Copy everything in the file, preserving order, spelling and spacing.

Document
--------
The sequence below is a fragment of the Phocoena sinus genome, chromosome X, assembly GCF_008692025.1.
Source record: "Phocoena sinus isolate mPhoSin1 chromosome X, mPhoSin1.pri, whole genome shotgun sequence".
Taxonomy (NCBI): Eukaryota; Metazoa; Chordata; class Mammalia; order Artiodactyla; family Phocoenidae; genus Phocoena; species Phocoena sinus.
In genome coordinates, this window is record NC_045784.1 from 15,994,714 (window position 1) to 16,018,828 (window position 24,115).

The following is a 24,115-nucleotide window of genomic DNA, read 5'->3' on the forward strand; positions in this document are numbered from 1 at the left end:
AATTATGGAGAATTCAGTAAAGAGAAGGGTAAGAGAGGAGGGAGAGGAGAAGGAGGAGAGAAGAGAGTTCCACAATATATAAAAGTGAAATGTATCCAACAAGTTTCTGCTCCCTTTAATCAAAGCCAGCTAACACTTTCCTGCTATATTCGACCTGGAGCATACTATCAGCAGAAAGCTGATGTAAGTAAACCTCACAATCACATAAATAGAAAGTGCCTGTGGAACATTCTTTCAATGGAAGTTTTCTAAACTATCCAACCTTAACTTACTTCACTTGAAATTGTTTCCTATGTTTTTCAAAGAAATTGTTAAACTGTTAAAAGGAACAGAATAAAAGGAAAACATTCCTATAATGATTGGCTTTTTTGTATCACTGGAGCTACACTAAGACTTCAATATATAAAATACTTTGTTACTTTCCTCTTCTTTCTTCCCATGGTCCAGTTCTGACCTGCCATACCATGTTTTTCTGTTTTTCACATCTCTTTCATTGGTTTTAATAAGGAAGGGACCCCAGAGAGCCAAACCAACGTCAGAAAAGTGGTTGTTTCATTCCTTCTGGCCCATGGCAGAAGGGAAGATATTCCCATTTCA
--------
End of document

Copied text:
The sequence below is a fragment of the Phocoena sinus genome, chromosome X, assembly GCF_008692025.1.
Source record: "Phocoena sinus isolate mPhoSin1 chromosome X, mPhoSin1.pri, whole genome shotgun sequence".
Taxonomy (NCBI): Eukaryota; Metazoa; Chordata; class Mammalia; order Artiodactyla; family Phocoenidae; genus Phocoena; species Phocoena sinus.
In genome coordinates, this window is record NC_045784.1 from 15,994,714 (window position 1) to 16,018,828 (window position 24,115).

The following is a 24,115-nucleotide window of genomic DNA, read 5'->3' on the forward strand; positions in this document are numbered from 1 at the left end:
AATTATGGAGAATTCAGTAAAGAGAAGGGTAAGAGAGGAGGGAGAGGAGAAGGAGGAGAGAAGAGAGTTCCACAATATATAAAAGTGAAATGTATCCAACAAGTTTCTGCTCCCTTTAATCAAAGCCAGCTAACACTTTCCTGCTATATTCGACCTGGAGCATACTATCAGCAGAAAGCTGATGTAAGTAAACCTCACAATCACATAAATAGAAAGTGCCTGTGGAACATTCTTTCAATGGAAGTTTTCTAAACTATCCAACCTTAACTTACTTCACTTGAAATTGTTTCCTATGTTTTTCAAAGAAATTGTTAAACTGTTAAAAGGAACAGAATAAAAGGAAAACATTCCTATAATGATTGGCTTTTTTGTATCACTGGAGCTACACTAAGACTTCAATATATAAAATACTTTGTTACTTTCCTCTTCTTTCTTCCCATGGTCCAGTTCTGACCTGCCATACCATGTTTTTCTGTTTTTCACATCTCTTTCATTGGTTTTAATAAGGAAGGGACCCCAGAGAGCCAAACCAACGTCAGAAAAGTGGTTGTTTCATTCCTTCTGGCCCATGGCAGAAGGGAAGATATTCCCATTTCA